In around 1945, J.D. Salinger completed work on “The Ocean Full of Bowling Balls”, and it was set to be published in Harper’s Bazaar. However, Salinger withdrew it from the magazine, and it sat unpublished for decades. The only known copy in the world was held at Princeton University’s library. Kristopher Jansma described his experience reading the unpublished manuscript:
The Princeton librarian had my photograph taken for an ID badge and I signed a form promising not to damage the rarities. I was instructed to lock up my bag and wash my hands. Off-handedly, the librarian added, “You can bring your laptop in if you want.” I could hardly believe my ears but I did not stop to ask questions.
Inside, I was given a sharpened pencil and three sheets of bright orange paper. Another librarian pulled Box 14 out of a cabinet. Inside was Folder 26. All that distinguished Salinger’s folder from the others was a red label along the edge, reading: NO PHOTOCOPYING.
In accordance with copyright law, the earliest “Ocean” could be published would be 50 years after Salinger’s death — that is, January 27, 2060. It was assumed that a copy would not surface until then.
That didn’t stop enterprising users at a private torrent tracker to request its leaking, though. Four years ago, a user requested it; since then, it racked up six terabytes of bounty, to be awarded to the first person to upload it.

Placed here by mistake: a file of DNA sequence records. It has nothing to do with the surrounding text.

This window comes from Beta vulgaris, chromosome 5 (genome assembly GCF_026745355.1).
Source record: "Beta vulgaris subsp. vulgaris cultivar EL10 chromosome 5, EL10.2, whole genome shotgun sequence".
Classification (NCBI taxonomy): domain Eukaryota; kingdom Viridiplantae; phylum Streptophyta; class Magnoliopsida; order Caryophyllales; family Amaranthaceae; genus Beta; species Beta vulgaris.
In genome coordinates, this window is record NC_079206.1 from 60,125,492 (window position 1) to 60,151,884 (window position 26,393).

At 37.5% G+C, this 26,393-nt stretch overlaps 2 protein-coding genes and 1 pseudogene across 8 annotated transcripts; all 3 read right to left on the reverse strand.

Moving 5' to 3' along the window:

Then, today, it happened: “Ocean” and two other unpublished Salinger stories were leaked. It became apparent that the leak didn’t actually occur today, but in 1999, with the (probably illegal) publication of “Three Stories” in a run of 25 copies. One surfaced on eBay, and it was purchased for about £60.
Summer Anne Burton, for Buzzfeed:
Reading the stories is an odd experience — “The Ocean Full Of Bowling Balls” in particular is magical and sweet and sad, as is all of Salinger, and it’s a delight to finally be able to read it and impossible to understand why he would secret it away. But the other two stories are very rough, at best, and it’s hard not to feel a bit guilty when devouring something that he didn’t want the world to see, and it’s harder still to imagine a less Salinger-esque way to read these stories than hastily scanned and illegally hosted online.
The ethics of this are interesting. In favour of the leak is the fact that Salinger is dead, and that these stories would not be available for legal publishing before 2060, for arbitrary reasons which are perhaps not in the interests of those most likely to read them. Against the leak is that it’s perhaps against the wishes of Salinger — he clearly didn’t want them published before.
There is something more powerful at work here, though. Rare items — such as these stories, or the Robert Ludwig-mastered version of “Led Zeppelin II” — are pricey collectables. The internet has allowed for a small amount of equalization for those of us who cannot afford to spend hundreds (perhaps thousands) of dollars on rare books and records. These leaks enable us to experience these rare examples without necessarily diminishing the collectable value of the physical items. Surely, that’s a net positive result.